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What is dutching? | A guide to dutch betting

June 25th, 2017 Advanced, Matched Betting, Sports Betting, Spread betting

This post will answer the question, “what is dutching?” It’s a funny sounding term but basically dutching is short for dutch betting, a technique originally developed by Al Capone’s accountant “Dutchy” Schultz. And don’t worry – it’s completely legit, despite its origins.

What is dutching?

Primarily used for football and horse racing, dutching is a betting strategy that involves the backing of multiple selections in the same event. The bettor’s stake is split and placed in such a way so that whichever selection wins, an equal profit is made. If none of the selections win, all stakes are lost. Dutching doesn’t guarantee a profit, it’s simply a ‘good to know’ strategy. It is technically an alternative form of laying and is also quite similar to spread betting. Therefore, it’s classed as an advanced technique.


Types of dutch betting

There are three main types of dutch betting:

Simple

As the name implies, this is the most basic form of dutching. Depending on the odds, the stake on each selection either stays the same or is reduced, to ensure a profit is made.

Equal Stake
Stake £10.00 on horse A @ odds of 5.0
Returns = £50.00

Stake £10.00 on horse B @ odds of 5.0
Returns = £50.00

Total stake = £20.00 (£10.00 + £10.00)

It doesn’t matter which horse wins, you would still return a profit of £30.00 (£50.00 – £20.00 stake)

Reduced Stake
Stake £10.00 on horse A @ odds of 5.0
Returns = £50.00

Stake £5.00 on horse B @ odds of 10.0
Returns = £50.00

Total stake = £15.00 (£10.00 + £5.00)

It doesn’t matter which horse wins, you would still return a profit of £35.00 (£50.00 – £15.00 stake)

Set amount (stake limited)

The total staked is limited to a set amount. The stake on each selection is reduced as more selections are added to the dutch bet. In this example the stake limit is £20.00

Stake £13.33 on horse A @ odds of 5.0
Returns = £46.67

Stake £6.67 on horse B @ odds of 10.0
Returns = £46.67

Total stake = £20 (£13.33 + £6.67)

It doesn’t matter which horse wins, you would still return a profit of £26.67
(£46.67 – £20.00 stake)

Set profit

The stake on each selection and the total staked increases as more selections are added to the bet. This is to ensure that the pre-determined profit is made. In this example, the dutch is expanded from two to three selections and the set profit is £30.00

Two selections
Stake £10.00 on horse A @ odds of 5.0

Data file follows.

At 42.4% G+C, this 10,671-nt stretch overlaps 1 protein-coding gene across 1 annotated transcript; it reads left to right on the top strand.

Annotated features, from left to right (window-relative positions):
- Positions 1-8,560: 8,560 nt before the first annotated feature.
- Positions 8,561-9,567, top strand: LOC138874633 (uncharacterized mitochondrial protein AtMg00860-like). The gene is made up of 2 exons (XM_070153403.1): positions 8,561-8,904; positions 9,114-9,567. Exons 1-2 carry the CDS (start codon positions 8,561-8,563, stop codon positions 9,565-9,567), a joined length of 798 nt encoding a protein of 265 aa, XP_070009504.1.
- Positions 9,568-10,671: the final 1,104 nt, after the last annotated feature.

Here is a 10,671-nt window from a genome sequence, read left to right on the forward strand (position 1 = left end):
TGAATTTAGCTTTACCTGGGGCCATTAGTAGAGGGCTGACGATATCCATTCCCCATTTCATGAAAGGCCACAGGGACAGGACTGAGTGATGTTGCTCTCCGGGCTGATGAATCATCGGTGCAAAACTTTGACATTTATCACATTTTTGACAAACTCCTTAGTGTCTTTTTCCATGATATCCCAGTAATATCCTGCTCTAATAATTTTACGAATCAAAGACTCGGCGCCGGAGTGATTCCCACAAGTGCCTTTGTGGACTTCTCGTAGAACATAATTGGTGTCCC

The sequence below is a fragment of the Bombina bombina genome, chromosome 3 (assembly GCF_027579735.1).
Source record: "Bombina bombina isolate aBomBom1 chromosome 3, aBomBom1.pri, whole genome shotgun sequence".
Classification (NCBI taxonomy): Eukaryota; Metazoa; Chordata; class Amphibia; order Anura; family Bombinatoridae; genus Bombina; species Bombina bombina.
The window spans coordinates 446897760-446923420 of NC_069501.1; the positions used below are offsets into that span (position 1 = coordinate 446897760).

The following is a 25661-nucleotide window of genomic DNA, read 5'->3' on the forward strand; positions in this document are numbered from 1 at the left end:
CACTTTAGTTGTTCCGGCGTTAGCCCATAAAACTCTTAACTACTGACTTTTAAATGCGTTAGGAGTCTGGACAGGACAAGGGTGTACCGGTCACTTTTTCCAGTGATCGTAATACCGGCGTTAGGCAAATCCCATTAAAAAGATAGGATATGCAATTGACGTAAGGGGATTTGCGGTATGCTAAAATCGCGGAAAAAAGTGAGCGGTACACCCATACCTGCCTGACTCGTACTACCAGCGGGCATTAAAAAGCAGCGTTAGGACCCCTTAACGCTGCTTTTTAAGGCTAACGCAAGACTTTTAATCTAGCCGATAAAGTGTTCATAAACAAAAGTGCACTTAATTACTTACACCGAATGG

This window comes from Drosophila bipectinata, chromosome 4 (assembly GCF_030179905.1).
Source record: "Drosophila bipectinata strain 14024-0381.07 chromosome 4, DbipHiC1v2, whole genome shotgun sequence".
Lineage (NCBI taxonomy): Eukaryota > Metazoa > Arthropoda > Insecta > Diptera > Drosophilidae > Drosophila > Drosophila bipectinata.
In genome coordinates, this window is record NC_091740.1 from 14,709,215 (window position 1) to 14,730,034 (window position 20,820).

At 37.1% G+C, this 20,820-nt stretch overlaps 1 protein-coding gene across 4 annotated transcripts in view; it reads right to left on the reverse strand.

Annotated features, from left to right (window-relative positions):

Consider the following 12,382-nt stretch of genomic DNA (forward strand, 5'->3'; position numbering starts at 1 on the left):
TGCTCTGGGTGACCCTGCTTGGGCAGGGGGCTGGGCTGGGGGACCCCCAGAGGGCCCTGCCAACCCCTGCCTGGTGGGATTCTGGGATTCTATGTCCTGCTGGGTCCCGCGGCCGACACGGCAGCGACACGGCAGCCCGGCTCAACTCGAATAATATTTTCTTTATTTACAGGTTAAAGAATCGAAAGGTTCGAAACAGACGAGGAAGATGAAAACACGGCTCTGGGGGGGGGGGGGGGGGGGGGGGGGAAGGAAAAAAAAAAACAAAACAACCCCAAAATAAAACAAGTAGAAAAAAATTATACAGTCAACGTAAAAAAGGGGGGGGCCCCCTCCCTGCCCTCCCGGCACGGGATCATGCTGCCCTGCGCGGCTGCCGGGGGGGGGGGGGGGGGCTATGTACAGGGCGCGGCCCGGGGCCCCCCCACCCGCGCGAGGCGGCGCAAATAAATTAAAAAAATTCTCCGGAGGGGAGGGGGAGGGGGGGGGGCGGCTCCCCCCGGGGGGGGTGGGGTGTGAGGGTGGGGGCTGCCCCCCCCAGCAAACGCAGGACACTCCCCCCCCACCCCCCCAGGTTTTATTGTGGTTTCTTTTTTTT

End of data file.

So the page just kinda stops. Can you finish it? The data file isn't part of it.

Returns = £50.00

Stake £10.00 on horse B @ odds of 5.0
Returns = £50.00

Total stake = £20 (£10.00 + £10.00)

It doesn’t matter which horse wins, you would still return a profit of £30.00
(£50.00 – £20.00 stake)

Three selections
Stake £15.00 on horse A @ odds of 5.0
Returns = £75.00

Stake £15.00 on horse B @ odds of 5.0
Returns = £75.00

Stake £15.00 on horse C @ odds of 5.0
Returns = £75.00

Total stake = £45 (£15.00 + £15.00 + £15.00)

It doesn’t matter which horse wins, you would still return a profit of £30.00
(£75.00 – £45.00 = £30.00)

You don’t need to worry about working out your dutching bets manually though as there are plenty of online dutching calculators available. Using fractional odds for dutching is a big no-no, so the use of much simpler decimal odds is strongly advised.


What are the best events for dutching?

Dutching can be used on any sporting event. It’s entirely down to personal choice.

However, it can be a useful technique to use if you really can’t decide between two or even three selections. By splitting your stake you can place a bet on all of them and still win – as long as one of your selections wins.

Bear in mind though that bookmakers general rules apply just as much to dutch betting as they do for any other types of bets.


Is it profitable?

Dutching bets isn’t going to make you wealthy straightaway. It is a betting strategy that involves waiting patiently for the right betting circumstances to occur and accepting smaller winnings. However, over time, dutching has the potential to return a half-decent profit for those willing to put in the time and effort.

So, dutching is a legitimate betting strategy that can be useful if you can’t quite decide which of your selections you want to bet on. It isn’t massively profitable, you need to have patience and it isn’t guaranteed to return a profit. But it’s a compromise that some punters are prepared to make.

However, there is a way to make dutch betting a more regular way of making money.

Here at OddsMonkey we have a dutching software, support and strategies to help you make money. Premium members can also book a 1-2-1 training session with one of our experts for more info.

To find out more about matched betting with OddsMonkey download our free introduction here or hit the button below to join.

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